By Makiko Yamazaki and Yuki Nitta
TOKYO (Reuters) – When Japan’s biggest banks helped finance a $34 billion deal last year for medical supply maker Medline, one of the largest leveraged buyouts since the financial crisis, the famously cautious lenders signalled their ambitions in riskier, and more lucrative, low-grade U.S. debt.
Mitsubishi UFJ Financial Group Inc, Mizuho Financial Group Inc and Sumitomo Mitsui Financial Group Inc, eagerly hunting yield abroad after years of zero rates at home, have beefed up U.S. operations and are now targeting business there lending to lower-rated borrowers and underwriting junk bonds.
But their timing – when interest rates are rising and the high-yield debt market is slowing – means they will face increasing risks and dwindling opportunities, testing their staying power.
“We’ll need to closely monitor the course of the markets following the latest contraction,” said Shinichi Sato, an executive officer at Mitsubishi UFJ, Japan’s biggest lender.
He was nevertheless positive about the prospects: “The market for non-investment grade financing will likely remain on a growth trend.”
The big Japanese banks still have a long way to go to become major players in the market.
Mitsubishi UFJ, which has a tie-up with Morgan Stanley, had a 1.6% share of the estimated $18 billion fees in the non-investment grade debt market last year, according to Dealogic, the most of any Japanese bank.
It aims to move up five spots in the league table for non-investment grade bonds and loan syndication in the next two years, to 12th place.
Because non-investment grade borrowers are seen as more likely to default, deals require closer attention to local conditions, bankers say.
Developing that expertise has been a challenge for Japanese banks, requiring more reliance on local staff and adoption of a faster-moving business culture, they say.
Mizuho has expanded its presence in the United States following its 2015 acquisition of Royal Bank of Scotland’s North American corporate loan portfolio, where it also brought on board some 150 former RBS bankers.
“U.S. banks and investment banks are cutting edge in terms of their business models and governance, and we have developed our presence with talented bankers joining Mizuho,” said Yusuke Kasamatsu, a senior Mizuho banker.
“We took on board their perspective and raised our game.”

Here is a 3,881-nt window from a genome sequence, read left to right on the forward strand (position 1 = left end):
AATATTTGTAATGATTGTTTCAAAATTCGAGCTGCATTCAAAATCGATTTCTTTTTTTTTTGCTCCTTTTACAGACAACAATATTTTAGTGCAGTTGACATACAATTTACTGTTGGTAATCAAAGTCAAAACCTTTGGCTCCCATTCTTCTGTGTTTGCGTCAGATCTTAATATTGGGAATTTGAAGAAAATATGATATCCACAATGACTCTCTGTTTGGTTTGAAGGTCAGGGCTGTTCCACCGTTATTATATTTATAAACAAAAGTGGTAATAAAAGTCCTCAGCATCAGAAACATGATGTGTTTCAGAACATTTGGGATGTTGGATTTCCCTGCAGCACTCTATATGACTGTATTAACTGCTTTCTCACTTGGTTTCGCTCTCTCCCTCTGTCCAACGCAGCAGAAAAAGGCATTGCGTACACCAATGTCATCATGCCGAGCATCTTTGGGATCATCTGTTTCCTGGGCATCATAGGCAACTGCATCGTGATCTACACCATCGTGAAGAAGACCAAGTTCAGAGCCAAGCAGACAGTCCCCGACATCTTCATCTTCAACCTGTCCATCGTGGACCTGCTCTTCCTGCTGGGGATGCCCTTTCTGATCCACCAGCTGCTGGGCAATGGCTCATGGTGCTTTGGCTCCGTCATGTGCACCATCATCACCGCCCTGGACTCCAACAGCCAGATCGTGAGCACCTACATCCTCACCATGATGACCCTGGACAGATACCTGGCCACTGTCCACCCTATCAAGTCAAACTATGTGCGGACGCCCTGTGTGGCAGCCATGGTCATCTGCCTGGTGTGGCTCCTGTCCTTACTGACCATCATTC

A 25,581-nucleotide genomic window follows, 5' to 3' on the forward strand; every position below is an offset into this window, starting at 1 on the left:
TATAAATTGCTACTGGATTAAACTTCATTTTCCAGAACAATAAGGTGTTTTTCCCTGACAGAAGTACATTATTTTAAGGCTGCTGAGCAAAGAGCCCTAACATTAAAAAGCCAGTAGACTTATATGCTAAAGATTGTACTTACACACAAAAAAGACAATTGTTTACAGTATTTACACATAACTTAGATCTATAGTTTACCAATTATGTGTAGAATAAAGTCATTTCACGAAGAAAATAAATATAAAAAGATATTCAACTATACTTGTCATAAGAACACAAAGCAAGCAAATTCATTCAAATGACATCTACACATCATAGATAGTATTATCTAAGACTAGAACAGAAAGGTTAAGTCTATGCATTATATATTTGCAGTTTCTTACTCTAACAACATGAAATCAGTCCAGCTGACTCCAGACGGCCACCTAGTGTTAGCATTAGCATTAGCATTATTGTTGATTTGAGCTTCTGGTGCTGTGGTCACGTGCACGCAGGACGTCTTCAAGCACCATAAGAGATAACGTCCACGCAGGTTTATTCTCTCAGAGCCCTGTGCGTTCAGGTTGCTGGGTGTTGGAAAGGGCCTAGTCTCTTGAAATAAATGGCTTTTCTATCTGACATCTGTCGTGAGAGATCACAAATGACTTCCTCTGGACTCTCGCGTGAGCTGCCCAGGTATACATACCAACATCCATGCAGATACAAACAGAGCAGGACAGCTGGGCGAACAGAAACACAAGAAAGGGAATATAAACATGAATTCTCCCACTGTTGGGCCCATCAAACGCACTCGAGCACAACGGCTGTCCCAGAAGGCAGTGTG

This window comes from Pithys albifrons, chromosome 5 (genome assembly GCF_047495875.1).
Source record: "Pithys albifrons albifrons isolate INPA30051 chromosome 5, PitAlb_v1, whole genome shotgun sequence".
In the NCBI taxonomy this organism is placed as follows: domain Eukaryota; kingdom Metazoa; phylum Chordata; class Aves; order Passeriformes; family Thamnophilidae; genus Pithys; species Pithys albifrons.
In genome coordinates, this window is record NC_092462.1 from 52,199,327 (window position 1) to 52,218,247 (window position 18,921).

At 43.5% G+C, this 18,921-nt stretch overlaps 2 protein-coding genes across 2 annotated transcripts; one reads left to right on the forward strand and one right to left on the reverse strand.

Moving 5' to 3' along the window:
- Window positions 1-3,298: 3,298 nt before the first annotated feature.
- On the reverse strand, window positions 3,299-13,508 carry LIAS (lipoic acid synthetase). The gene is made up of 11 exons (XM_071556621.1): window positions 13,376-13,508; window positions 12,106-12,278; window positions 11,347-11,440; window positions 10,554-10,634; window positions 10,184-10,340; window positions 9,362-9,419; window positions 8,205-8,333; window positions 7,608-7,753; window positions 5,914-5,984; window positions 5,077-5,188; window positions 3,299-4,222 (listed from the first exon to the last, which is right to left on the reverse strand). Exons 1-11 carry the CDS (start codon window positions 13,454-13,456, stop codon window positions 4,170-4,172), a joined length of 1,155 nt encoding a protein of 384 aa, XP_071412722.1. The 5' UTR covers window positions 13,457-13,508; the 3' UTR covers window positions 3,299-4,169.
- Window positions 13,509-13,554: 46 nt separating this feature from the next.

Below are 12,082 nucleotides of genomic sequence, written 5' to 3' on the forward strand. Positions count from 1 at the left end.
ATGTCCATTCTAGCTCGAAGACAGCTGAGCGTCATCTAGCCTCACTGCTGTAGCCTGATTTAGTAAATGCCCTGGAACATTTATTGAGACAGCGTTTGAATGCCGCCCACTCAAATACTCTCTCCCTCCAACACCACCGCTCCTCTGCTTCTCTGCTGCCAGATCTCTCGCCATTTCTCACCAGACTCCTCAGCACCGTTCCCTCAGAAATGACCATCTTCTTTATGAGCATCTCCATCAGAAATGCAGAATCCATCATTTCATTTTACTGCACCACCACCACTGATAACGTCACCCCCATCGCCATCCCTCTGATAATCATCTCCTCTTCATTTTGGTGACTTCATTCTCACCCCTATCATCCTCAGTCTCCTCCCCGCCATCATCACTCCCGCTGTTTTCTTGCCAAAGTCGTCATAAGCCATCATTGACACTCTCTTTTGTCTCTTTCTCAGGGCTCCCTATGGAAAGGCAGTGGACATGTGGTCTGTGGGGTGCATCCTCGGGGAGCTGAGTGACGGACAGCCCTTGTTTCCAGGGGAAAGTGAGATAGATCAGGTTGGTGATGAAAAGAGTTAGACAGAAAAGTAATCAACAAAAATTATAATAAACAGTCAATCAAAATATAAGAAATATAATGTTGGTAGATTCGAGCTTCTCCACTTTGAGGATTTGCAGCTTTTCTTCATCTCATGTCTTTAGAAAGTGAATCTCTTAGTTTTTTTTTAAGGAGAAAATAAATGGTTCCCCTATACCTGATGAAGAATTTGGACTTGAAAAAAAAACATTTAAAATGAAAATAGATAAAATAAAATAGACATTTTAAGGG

It bolstered ties with investment-grade clients and then reached out to lower-rated borrowers as it deepened its knowledge, Kasamatsu said.
Rivals took notice when Mizuho’s profits from the U.S. business surged in 2020, said a senior executive at another megabank.
“The RBS deal changed their culture,” the executive said, declining to be identified because of the sensitivity of the topic. “They sped up the due diligence process and beefed up risk control. The former RBS bankers told them what needed to be changed and they listened.”
Its U.S. securities business more than doubled earnings to 60 billion yen ($467 million) in the year through March 2021, after trebling a year earlier.
Its share of the high-yield fee pool is 1.5% and has doubled in three years, according to Dealogic.
Sumitomo Mitsui last year took a 5% stake in Jefferies Financial Group Inc, in part to target high-yield deals.
“As our U.S. capabilities were weak, we couldn’t benefit fully from the buoyant capital markets” that helped boost Mizuho, Sumitomo Mitsui CEO Jun Ohta said in a December interview.
But the expansion in the United States, and especially in the high-yield debt market, will pose new risks for the big lenders.
The Bank of Japan has taken notice, saying exposure to high-risk assets, while small, could saddle lenders with unexpected losses.
As the banks pursue greater fee revenues, they need to “assess the quality and risks of their portfolios”, the central bank said recently.
While Japanese financial institutions generally hedge against the risk of default by selling on the loans in the secondary market, they have been stung on Wall Street before.
In last year’s collapse of hedge fund Archegos Capital, Nomura Holdings took a $2.9 billion hit. During the subprime crisis, Mizuho was the worst hit of the Japanese banks, losing some $6 billion.
At the regulatory Financial Services Agency, an official said it was “reasonable” for the banks to enter the high-yield market overseas after gaining investment-grade debt experience.
“It’s also important to strengthen the risk control framework in line with their strategies, and we’re closely watching it,” said the official, who declined to be identified by name.
The banks need to know how much risk they can withstand in times of market distress, said Rie Nishihara of JPMorgan Securities in Japan.
In such cases, there is a difference in speed between top- and second-tier banks in accessing information, she said, pointing to the Archegos collapse, where top-tier investment banks emerged relatively unscathed.
($1 = 128.3900 yen)
(Reporting by Makiko Yamazaki and Yuki Nitta; Editing by David Dolan and Edmund Klamann)